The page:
August 2016
Volume 16, Issue 12
Open Access
Vision Sciences Society Annual Meeting Abstract  |   September 2016
Local recalibration to background motion during smooth pursuit eye movements
Author Affiliations
  • David Souto
    Department of Neuroscience, Psychology and Behaviour, University of Leicester, United Kingdom
  • Karl Gegenfurtner
    Department of Psychology, Justus-Liebig Universität Giessen, Germany
  • Alexander Schütz
    Department of Psychology, Philipps-Universität Marburg, Germany
Journal of Vision September 2016, Vol.16, 1351. doi:
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      David Souto, Karl Gegenfurtner, Alexander Schütz; Local recalibration to background motion during smooth pursuit eye movements . Journal of Vision 2016;16(12):1351.

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      © ARVO (1962-2015); The Authors (2016-present)

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How does the visual system maintain an accurate perception of motion in the world during smooth pursuit eye movements? Previous research suggests there is a recalibration mechanism that shifts the point of subjective stationarity (PSS) to correspond to the predominant background motion experienced during previous eye movement episodes. This recalibration mechanism could act globally and shift estimates across the visual field. We examined this possibility by repeatedly showing the same background motion relative to the pursuit direction in one location (upper or lower visual field, 5 deg eccentricity) and measuring the PSS in the same or opposite visual field. During recalibration trials, observers pursued a dot moving horizontally (7.6 deg/sec) and background motion was shown for 200 ms through a horizontal aperture (30 x 4 deg). On different sessions the background moved at 5 deg/sec either in the direction of pursuit or against it, resulting in retinal velocities of -2.6 and -12.6 deg/sec respectively. On test trials, 30% of the total, we mapped the PSS by varying background velocity and asking whether background motion was perceived leftward or rightward in the world. We found recalibration: a shift in the PSS in the direction of background motion relative to a control in which only test trials were shown. This effect was specific to the location that was stimulated during recalibration trials, therefore ruling out a global recalibration mechanism. Further experiments are underway to determine the spatial tuning of the recalibration, with the aim of comparing to the spatial tuning of the cells in medial superior temporal (MST) cortex that encode motion in the world during pursuit eye movements.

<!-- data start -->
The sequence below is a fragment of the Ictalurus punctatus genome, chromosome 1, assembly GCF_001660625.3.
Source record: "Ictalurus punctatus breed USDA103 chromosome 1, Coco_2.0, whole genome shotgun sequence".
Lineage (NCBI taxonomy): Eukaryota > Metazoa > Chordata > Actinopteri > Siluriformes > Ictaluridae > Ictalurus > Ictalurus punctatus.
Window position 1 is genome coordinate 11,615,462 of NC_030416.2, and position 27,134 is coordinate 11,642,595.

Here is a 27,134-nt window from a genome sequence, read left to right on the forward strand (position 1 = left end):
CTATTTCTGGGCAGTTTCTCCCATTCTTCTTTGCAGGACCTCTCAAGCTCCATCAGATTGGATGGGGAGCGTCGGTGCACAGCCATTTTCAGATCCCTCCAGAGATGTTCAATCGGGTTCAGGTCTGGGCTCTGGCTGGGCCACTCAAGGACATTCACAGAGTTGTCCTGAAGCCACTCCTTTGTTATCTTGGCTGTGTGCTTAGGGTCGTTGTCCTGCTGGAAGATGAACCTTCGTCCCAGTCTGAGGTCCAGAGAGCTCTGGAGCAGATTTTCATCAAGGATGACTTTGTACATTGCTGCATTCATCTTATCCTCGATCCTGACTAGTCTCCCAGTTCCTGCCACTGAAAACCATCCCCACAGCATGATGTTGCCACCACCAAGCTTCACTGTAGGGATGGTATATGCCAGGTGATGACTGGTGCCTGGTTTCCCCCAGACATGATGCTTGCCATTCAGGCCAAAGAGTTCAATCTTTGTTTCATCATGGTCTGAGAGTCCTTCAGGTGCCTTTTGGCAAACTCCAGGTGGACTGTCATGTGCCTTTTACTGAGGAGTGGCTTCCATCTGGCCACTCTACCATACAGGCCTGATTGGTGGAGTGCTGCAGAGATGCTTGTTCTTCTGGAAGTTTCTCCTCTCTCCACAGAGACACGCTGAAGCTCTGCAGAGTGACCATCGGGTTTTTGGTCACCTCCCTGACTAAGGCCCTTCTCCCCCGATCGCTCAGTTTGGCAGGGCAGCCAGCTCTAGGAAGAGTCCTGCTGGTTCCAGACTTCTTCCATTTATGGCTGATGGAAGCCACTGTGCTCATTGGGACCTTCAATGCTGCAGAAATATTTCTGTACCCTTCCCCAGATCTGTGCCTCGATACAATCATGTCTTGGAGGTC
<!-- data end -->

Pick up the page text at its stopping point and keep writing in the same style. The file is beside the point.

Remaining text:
Meeting abstract presented at VSS 2016


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